Posted by Marjorie Ainsborough Decker text© 2011 on May 20th, 2013
Greetings once again Dear Friends of the Fellowship of the Blog,
Looking into the background of ancient nursery rhymes, I realize it’s quite surprising to many readers to find the strange history and legends surrounding some of them. To quote two of the world’s best scholars of nursery rhyme – Peter and Iona Opie… “It can be safely stated that the overwhelming majority of nursery rhymes were not in the first place composed for children; in fact many are survivals of an adult code … strikingly unsuitable for those of tender years.”
Yet, later on, in the 19th century we find a few really sweet nursery rhymes such as “Mary’s Lamb” and “Twinkle Twinkle Little Star.
Then, in 1978, Christian Mother Goose appears, “Rhyming with Christ.” There we find little Jack Horner memorizing Scripture and learning the way to Heaven.
The power of rhyme for remembering is known to us all. It’s humorous that even in the heat of British parliamentary debate, no less a statesman than Winston Churchill fell victim to nursery rhyme parody when he was verbally thumped to be as a Humpty Dumpty! The Chancellor of the Exchequer (Secretary of the Treasury in Whitehall, London) took a low blow in being called “Little Jack Horner.” (Do I hear,”Order! Order! Gentlemen!”)
There’s a fascinating legend, both believed and refuted, attached to the old “Jack Horner” rhyme. Horner was steward to Richard Whiting, Abbot of Glastonbury (1539) the richest abbey in the Kingdom under Henry VIII. Horner was sent to see Henry VIII, along with a Christmas pie containing the deeds to twelve manor houses. Whiting hoped they would appease the King and prevent Henry’s seizing the abbey. On the way to London, Horner pulled out a “plum” – the deed to Mells Manor – kept it, and his descendants continue living there to this day.
One of my favorite hobbies when I’m back in England is visiting legendary churches, castles, and manor houses. I’ve discovered many mysteries and quaint stories in those ancient places. A thatched cottage we once passed is 500 years old and still rents for the same annual lease: one pig and two chickens! And they’ve never heard of Fannie Mae! I’ve always wondered, “Who lives there?”
Which brings me back to America and a fun story of car drives and house dwellers from our own town in Hotchkiss Colorado.
Our story begins with Grace, who was like a meek little bird. She was married to George, an impatient sort, with easily ruffled feathers. He was the Postmaster of our small town who ruled his Post Office roost next door to our Decker Jewelry Store.
Every Sunday afternoon George took Grace and her friend, Marge, for a long drive to the Ragged Mountains (Marge shared with me Part One of this story.) As the threesome meandered through the alpine landscape, whenever they passed a farm house, Grace would ask, “Who lives there, George?” – every Sunday, every time, at every house…and George’s ruffled feathers kept molting.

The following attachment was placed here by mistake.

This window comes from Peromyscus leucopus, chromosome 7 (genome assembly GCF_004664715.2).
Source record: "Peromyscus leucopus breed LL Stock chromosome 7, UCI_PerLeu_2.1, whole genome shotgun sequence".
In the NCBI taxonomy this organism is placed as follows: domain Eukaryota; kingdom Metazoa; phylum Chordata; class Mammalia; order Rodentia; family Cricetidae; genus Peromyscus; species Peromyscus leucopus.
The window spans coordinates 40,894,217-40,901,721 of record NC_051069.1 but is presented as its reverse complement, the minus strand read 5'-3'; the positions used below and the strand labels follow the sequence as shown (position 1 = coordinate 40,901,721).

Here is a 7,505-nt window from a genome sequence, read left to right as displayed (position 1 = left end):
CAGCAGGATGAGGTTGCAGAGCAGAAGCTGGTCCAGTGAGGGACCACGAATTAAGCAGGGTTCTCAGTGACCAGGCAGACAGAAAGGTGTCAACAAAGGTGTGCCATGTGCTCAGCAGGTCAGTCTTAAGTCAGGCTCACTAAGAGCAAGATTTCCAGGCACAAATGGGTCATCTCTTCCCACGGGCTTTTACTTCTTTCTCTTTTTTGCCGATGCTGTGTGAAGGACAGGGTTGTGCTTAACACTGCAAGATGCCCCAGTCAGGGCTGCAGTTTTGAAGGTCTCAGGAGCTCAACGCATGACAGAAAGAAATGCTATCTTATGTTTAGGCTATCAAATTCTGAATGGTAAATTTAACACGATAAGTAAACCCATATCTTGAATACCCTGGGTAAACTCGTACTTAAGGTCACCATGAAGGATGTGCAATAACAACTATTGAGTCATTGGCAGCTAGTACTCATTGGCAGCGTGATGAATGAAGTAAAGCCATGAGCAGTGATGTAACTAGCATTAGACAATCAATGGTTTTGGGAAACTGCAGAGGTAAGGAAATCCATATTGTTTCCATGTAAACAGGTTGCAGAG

Then, one Sunday afternoon, the last of George’s feathers fell out, as he exploded with, “Before starting out, if you ask me one more time, ‘Who lives there, George?,’ I’ll never drive you anywhere again!”
Grace slouched down in the back seat, silent and wistful as each farm house came into view. Not a word came from her meek lips all the way up to the turn-around. (So far, so good.) Then the drive home began. At the first house they passed, Grace timidly risked a few words, “Do those same people still live there, George?“…. Dear reader, you can guess the rest.
But, hark! Part Two: Poetic justice was in store; or, rather, was in the two bags of Grace’s groceries she told me about. After shopping, Grace saw two similar black sedans parked outside the Post Office where George worked (which was near the grocery store). So Grace put her groceries in the one she thought was George’s. Then she walked home. When George came home, she asked for the groceries. He didn’t have them. “You put them in the wrong car,” he fumed, and raced out to find the other car containing Grace’s groceries. When he came back, he tossed the groceries on the table, puffing in frustration. Grace meekly smiled before saying gently, “But these are not our groceries, George.” (Indeed, “A soft answer turneth away wrath.” )
Secretly, I wanted to say, “Blessed are the meek, for they shall inherit the last laugh.” But Matthew 5:5 is far better.
Now, as I leave you with little Jack Horner’s last line: “Jesus is the way to Heaven,” I’m adding Psalm 23′s last line: “and I will dwell in the house of The Lord forever. ”
As for THE LORD’S HOUSE, if you should ask, “Who lives there?”- take it on the authority of God’s Word: those same people who love Him here. Come and go with me to my Father’s House. (He’s left the “LIGHT” on for you, too!)
Cheerio, and with Blessings in Jesus,
Christian Mother Goose®
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